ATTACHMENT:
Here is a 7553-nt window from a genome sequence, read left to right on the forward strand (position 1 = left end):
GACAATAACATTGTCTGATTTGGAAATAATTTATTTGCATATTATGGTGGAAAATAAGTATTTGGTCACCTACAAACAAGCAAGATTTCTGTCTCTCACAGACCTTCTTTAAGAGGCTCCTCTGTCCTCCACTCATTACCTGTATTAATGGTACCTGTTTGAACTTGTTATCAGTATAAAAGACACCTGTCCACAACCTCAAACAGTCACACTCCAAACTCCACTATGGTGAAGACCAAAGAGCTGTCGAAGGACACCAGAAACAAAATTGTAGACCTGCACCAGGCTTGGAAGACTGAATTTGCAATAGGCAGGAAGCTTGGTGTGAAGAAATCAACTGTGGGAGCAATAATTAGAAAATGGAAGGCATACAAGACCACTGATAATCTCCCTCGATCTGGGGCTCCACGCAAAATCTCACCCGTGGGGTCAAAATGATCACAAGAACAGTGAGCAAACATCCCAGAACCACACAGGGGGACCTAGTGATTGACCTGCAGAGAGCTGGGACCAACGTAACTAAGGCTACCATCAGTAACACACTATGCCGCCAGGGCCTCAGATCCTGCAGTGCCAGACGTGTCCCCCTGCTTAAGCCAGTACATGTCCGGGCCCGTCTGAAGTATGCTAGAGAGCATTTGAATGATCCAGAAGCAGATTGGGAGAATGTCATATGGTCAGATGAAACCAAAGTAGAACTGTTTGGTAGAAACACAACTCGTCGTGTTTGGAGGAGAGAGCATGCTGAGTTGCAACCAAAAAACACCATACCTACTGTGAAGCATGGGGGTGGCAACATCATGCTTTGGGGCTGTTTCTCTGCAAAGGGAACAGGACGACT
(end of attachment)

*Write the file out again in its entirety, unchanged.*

Here is a 7553-nt window from a genome sequence, read left to right on the forward strand (position 1 = left end):
GACAATAACATTGTCTGATTTGGAAATAATTTATTTGCATATTATGGTGGAAAATAAGTATTTGGTCACCTACAAACAAGCAAGATTTCTGTCTCTCACAGACCTTCTTTAAGAGGCTCCTCTGTCCTCCACTCATTACCTGTATTAATGGTACCTGTTTGAACTTGTTATCAGTATAAAAGACACCTGTCCACAACCTCAAACAGTCACACTCCAAACTCCACTATGGTGAAGACCAAAGAGCTGTCGAAGGACACCAGAAACAAAATTGTAGACCTGCACCAGGCTTGGAAGACTGAATTTGCAATAGGCAGGAAGCTTGGTGTGAAGAAATCAACTGTGGGAGCAATAATTAGAAAATGGAAGGCATACAAGACCACTGATAATCTCCCTCGATCTGGGGCTCCACGCAAAATCTCACCCGTGGGGTCAAAATGATCACAAGAACAGTGAGCAAACATCCCAGAACCACACAGGGGGACCTAGTGATTGACCTGCAGAGAGCTGGGACCAACGTAACTAAGGCTACCATCAGTAACACACTATGCCGCCAGGGCCTCAGATCCTGCAGTGCCAGACGTGTCCCCCTGCTTAAGCCAGTACATGTCCGGGCCCGTCTGAAGTATGCTAGAGAGCATTTGAATGATCCAGAAGCAGATTGGGAGAATGTCATATGGTCAGATGAAACCAAAGTAGAACTGTTTGGTAGAAACACAACTCGTCGTGTTTGGAGGAGAGAGCATGCTGAGTTGCAACCAAAAAACACCATACCTACTGTGAAGCATGGGGGTGGCAACATCATGCTTTGGGGCTGTTTCTCTGCAAAGGGAACAGGACGACT